Zeros of the Macdonald function of complex order
, 2006
"... The zzeros of the modified Bessel function of the third kind Kν(z), also known as modified Hankel function or Macdonald function, are considered for arbitrary complex values of the order ν. Approximate expressions for the zeros, applicable in the cases of very small or very large ν, are given. Th ..."
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The zzeros of the modified Bessel function of the third kind Kν(z), also known as modified Hankel function or Macdonald function, are considered for arbitrary complex values of the order ν. Approximate expressions for the zeros, applicable in the cases of very small or very large ν, are given. The behaviour of the zeros for varying ν  or arg ν, obtained numerically, is illustrated by means of some graphics. Key words: Macdonald function, modified Bessel function of the third kind, Hankel function, zeros
unknown title
, 1999
"... www.elsevier.com/locate/cam Locating and computing in parallel all the simple roots of special functions using PVM ..."
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www.elsevier.com/locate/cam Locating and computing in parallel all the simple roots of special functions using PVM
Instituto de Física, Universidade Federal do Rio de Janeiro, Caixa Postal 68528,
, 2006
"... The zzeros of the modified Bessel function of the third kind Kν(z), also known as modified Hankel function or Macdonald function, are considered for arbitrary complex values of the order ν. Approximate expressions for the zeros, applicable in the cases of very small or very large ν, are given. Th ..."
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The zzeros of the modified Bessel function of the third kind Kν(z), also known as modified Hankel function or Macdonald function, are considered for arbitrary complex values of the order ν. Approximate expressions for the zeros, applicable in the cases of very small or very large ν, are given. The behaviour of the zeros for varying ν  or arg ν, obtained numerically, is illustrated by means of some graphics. Key words: Macdonald function, modified Bessel function of the third kind, Hankel function, zeros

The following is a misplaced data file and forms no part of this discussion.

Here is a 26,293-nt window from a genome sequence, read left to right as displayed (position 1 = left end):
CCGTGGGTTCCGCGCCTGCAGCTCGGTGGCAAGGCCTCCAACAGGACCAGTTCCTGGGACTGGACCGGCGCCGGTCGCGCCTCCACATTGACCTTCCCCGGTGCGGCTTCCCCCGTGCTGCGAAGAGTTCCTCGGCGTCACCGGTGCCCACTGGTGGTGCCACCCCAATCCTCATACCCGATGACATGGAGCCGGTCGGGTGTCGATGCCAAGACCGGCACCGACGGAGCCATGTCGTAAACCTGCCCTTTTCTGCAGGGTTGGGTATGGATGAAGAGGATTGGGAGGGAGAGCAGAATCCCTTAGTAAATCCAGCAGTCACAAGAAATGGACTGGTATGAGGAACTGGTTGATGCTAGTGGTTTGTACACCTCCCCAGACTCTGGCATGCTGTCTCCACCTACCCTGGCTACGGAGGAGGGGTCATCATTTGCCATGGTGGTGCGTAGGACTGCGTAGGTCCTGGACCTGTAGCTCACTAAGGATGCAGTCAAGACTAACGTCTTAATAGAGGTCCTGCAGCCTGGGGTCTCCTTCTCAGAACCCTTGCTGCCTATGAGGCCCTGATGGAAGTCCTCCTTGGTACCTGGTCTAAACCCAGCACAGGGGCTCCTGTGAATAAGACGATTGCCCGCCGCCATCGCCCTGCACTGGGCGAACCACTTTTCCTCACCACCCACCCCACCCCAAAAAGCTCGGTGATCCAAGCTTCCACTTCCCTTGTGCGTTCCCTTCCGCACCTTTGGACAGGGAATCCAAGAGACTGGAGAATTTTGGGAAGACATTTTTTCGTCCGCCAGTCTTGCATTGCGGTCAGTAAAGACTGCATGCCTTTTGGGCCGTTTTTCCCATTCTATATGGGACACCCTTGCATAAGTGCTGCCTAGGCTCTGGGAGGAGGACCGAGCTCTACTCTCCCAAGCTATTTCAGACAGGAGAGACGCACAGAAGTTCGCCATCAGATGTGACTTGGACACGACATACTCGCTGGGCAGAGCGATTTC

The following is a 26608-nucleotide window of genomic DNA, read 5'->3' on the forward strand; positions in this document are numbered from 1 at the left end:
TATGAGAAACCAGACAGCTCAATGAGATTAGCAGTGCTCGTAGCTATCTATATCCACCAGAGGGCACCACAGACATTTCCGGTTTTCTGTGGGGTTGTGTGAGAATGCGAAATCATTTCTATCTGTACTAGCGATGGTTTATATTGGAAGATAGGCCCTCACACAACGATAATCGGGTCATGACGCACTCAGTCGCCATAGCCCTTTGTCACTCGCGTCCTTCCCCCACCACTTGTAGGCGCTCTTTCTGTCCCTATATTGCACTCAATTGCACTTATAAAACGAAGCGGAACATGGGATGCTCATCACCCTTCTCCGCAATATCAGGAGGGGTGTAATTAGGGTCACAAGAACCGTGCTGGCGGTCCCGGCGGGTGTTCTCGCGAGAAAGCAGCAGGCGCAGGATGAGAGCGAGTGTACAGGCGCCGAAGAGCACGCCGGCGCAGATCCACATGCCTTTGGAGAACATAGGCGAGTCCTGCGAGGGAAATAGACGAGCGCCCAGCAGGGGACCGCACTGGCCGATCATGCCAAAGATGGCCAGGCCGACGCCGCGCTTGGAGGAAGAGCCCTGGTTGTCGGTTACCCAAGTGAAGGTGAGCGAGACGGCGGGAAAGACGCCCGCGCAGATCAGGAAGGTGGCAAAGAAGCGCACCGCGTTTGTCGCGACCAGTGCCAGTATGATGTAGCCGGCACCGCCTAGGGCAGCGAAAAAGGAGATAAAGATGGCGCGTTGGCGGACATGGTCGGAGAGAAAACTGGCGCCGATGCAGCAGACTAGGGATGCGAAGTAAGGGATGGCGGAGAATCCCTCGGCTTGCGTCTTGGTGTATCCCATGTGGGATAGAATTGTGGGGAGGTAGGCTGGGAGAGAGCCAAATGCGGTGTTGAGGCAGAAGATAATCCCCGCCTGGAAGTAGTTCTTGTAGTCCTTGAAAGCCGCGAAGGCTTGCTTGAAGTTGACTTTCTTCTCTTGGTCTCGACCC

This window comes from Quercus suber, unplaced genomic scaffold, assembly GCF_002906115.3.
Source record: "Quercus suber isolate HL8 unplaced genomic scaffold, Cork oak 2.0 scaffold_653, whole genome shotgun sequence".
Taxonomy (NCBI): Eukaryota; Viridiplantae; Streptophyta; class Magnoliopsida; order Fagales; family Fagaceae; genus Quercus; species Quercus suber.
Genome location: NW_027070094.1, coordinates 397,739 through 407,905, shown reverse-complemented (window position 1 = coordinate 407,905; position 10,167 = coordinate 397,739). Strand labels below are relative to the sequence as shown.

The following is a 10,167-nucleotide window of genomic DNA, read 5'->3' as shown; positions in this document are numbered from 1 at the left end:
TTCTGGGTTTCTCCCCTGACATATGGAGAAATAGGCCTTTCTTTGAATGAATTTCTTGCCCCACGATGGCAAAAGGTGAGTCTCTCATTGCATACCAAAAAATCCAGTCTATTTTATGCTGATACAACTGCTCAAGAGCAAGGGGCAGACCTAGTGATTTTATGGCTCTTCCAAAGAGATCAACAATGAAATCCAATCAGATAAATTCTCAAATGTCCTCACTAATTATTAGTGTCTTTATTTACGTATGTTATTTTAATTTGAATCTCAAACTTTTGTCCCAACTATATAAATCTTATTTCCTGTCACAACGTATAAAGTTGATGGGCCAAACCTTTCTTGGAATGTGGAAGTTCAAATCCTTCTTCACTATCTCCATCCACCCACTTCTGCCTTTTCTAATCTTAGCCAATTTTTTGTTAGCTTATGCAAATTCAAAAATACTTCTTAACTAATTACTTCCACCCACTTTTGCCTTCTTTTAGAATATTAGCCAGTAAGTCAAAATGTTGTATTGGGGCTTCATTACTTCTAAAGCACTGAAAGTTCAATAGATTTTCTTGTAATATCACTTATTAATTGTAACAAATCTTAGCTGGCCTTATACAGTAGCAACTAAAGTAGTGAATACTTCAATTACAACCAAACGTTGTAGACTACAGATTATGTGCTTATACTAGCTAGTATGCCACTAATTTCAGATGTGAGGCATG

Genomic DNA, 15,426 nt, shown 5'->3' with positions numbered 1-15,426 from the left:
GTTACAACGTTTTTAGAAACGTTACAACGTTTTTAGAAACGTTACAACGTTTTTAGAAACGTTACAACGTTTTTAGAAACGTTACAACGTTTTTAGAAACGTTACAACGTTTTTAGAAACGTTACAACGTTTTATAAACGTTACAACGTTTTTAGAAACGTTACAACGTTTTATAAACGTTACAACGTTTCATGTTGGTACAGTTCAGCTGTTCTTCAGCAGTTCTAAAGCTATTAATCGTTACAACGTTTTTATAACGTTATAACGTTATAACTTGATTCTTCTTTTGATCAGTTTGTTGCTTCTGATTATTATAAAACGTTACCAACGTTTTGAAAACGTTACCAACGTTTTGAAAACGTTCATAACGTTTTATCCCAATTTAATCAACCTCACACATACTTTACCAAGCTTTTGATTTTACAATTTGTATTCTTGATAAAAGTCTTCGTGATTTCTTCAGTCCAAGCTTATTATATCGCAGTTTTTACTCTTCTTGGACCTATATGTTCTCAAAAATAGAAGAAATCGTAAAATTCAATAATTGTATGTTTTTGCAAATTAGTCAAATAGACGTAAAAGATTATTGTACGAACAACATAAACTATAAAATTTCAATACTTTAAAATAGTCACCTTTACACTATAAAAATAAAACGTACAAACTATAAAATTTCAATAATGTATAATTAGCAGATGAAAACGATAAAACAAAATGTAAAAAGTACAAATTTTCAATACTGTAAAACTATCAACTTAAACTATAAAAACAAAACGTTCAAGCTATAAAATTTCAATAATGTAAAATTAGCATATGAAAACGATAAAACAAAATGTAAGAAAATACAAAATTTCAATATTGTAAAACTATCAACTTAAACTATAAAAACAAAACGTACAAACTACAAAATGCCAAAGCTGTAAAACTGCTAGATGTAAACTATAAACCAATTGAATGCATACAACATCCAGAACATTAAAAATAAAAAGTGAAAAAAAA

EFFICIENTLY COMPUTING MANY ROOTS OF A FUNCTION
, 2005
"... We present a new bisection based method for counting and computing roots of a function in a given interval. Our method is focused on very large problems, i.e., instances with the number of roots of the order of hundreds. The method draws its power from the fact that the roots are expected to be many ..."
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We present a new bisection based method for counting and computing roots of a function in a given interval. Our method is focused on very large problems, i.e., instances with the number of roots of the order of hundreds. The method draws its power from the fact that the roots are expected to be many, and is able to discover a large percentage of them very efficiently. Its main advantage, apart from its efficiency, is the fact that it requires only the sign of the function at a certain point and not its actual value. Also, its simplicity makes it a suitable preprocessing step for reducing the size of the problem, prior to more robust but also more demanding methods. The algorithm is accompanied by a probabilistic analysis of its behavior, which shows that a simple existence criterion like Bolzano’s rule can be a powerful tool in the zerofinding process.